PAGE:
BBC NEWS Americas Africa Europe Middle East South Asia Asia Pacific Arabic Spanish Russian Chinese Welsh

 You are in: Health
Front Page 
UK Politics 
Background Briefings 
Medical notes 
Talking Point 
In Depth 

Commonwealth Games 2002

BBC Sport

BBC Weather

Tuesday, 18 December, 2001, 08:03 GMT
Prescription drug deaths surge
pills and bottle
Medication mistakes are a major problem, says the report
The number of patients who die after being given the wrong drugs in hospital is increasing dramatically, according to a major report.

Approximately 1,200 people died last year in England and Wales as a direct consequence of the drugs they were prescribed - a rise of 500% over the past decade.

Some of these deaths were due to medication errors by doctors or nurses, others due to adverse reactions to medicines.

The Audit Commission's "A Spoonful of Sugar" report says many of these deaths were entirely avoidable as they were a result of doctors not having the right information about the patients at hand - either because notes are illegible, incomplete or missing altogether.

Statistics suggest than one in 10 people in hospital suffer some kind of "adverse event", half of which are preventable.

One third of these lead to additional illness - or death - and on average each adds eight-and-a-half days to a hospital stay.

Mistakes found in one hospital
Cancer patient prescribed sleeping tablet temazepam instead of anti-cancer drug tamoxifen
A toxic medicine was prescribed to be given daily instead of weekly
An anti-cancer medicine prescribed at 1,000 times the correct dose
A contraceptive steroid prescribed in the place of an anti-psychotic drug
Nick Mapstone, one of the report's authors, said: "The health service is probably spending half a billion a year making better people who experienced an adverse incident or error - and that does not include the human cost to patients."

He said that modern medications could be far more effective - but had the potential to cause more harm if wrongly administered.

"It is relatively straightforward to fix but it requires investment," said Mr Mapstone.

He said that as many as three quarters of the "avoidable" errors could be eliminated by introducing computerised prescribing systems.

Best practice 'ignored'

The government has pledged to introduce these by 2005, but Mr Mapstone told BBC News Online that he did not believe that this deadline was likely to be met.

A series of high-profile cases have shown the frequency with which fatal drug mistakes can be made by doctors.

The health service is probably spending half a billion a year making better people who experienced an adverse incident or error

Nick Mapstone, Audit Commission
One of the most recent involved teenager Wayne Jowett, who died at Queen's Medical Centre in Nottingham after having an anti-cancer drug wrongly injected into his spine.

The report says that managers should take care to make sure safety rules are being observed throughout hospitals.

It says: "The recent events at Queen's Medical Centre illustrate how day-to-day pressures can lead to acknowledged best practice being ignored."

Sir Andrew Foster, chairman of the Audit Commission, said: "There is a significant opportunity to improve quality, reduce clinical risk and minimise waste, by using current and future resources much more effectively and ensuring pharmacists are central to patient care."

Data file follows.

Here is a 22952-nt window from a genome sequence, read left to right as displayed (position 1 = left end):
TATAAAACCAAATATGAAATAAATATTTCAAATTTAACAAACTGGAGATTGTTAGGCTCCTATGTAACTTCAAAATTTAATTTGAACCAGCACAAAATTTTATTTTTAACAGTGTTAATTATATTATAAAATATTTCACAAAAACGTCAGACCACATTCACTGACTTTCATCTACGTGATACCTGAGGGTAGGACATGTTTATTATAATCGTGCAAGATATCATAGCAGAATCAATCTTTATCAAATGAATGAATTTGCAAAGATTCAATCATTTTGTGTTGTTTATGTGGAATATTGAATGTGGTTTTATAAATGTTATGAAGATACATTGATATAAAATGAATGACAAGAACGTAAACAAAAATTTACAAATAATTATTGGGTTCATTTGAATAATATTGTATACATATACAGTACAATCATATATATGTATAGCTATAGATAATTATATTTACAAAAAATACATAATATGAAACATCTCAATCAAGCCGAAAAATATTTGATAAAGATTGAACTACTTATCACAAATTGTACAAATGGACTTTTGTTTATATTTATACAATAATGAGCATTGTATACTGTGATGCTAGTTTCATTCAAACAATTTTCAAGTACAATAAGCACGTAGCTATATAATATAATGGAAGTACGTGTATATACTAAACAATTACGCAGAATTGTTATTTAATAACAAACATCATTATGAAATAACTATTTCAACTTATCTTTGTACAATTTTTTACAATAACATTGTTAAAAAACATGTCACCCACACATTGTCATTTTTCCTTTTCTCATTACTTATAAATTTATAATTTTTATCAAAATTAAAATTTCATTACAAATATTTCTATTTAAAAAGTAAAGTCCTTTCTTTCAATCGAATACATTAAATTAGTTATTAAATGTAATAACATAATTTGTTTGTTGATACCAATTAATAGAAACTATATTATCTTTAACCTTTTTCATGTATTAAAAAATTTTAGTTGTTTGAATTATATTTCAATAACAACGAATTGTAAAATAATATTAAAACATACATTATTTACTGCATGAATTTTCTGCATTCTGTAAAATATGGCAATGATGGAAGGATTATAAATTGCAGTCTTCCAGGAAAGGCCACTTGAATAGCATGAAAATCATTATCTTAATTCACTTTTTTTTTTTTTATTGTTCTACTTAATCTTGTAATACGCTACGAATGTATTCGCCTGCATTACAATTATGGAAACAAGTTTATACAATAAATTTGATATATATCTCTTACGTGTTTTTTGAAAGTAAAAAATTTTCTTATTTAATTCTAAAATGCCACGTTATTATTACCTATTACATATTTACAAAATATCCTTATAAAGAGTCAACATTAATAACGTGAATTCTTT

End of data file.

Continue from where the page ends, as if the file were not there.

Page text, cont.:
Spotting errors

The government is to introduce a series of measures to try to check the increase in medical errors in the NHS.

Its report, "An Organisation with a Memory", called for compulsory reporting and monitoring of adverse incidents so that hospitals and the NHS in general can learn from mistakes.

Ministers have also set up the National Patient Safety Agency to co-ordinate this.

This is a culture where mistakes do unfortunately happen

Dr Trevor Pickersgill
Dr Trevor Pickersgill, of the British Medical Association's junior doctors committee, told the BBC there were a number of reasons for the rise in errors.

"The number of drugs is increasing, the effectiveness - and therefore often the toxicity - of drugs is increasing, the number of people on multiple medications is increasing, and that increases the risk of interaction.

"We must also remember that there one in six pharmacy posts in hospitals are unfilled, and new doctors who are doing the work on the wards are overworked as well.

"This is a culture where mistakes do unfortunately happen."

Jackie Glatter, from the Consumers' Association, said: "The report shows there is a strong need for detailed and clear patient information about treatments and medicines - not just in hospitals but also when people are taking medicine at home.

"The National Patient Safety Agency should address medication errors as soon as possible."

The BBC's Karen Allen
"The problem is escalating"
Stella Brackenbury, Wayne Jowett's mother
"There was no way back from this mistake"
Dr Trevor Pickersgill
"The culture makes it likely that mistakes will happen"
See also:

18 Dec 01 | Health
Prescription errors: Case study
03 Aug 01 | Health
Patient safety watchdog appointed
26 Jun 01 | Health
Milburn calls for 'end to blame'
03 May 01 | Health
Smear test errors: The history
19 Apr 01 | Health
New rules to save patients' lives
19 Apr 01 | Health
Drug blunder death 'accidental'
Internet links:

The BBC is not responsible for the content of external internet sites

Links to more Health stories are at the foot of the page.

E-mail this story to a friend

Links to more Health stories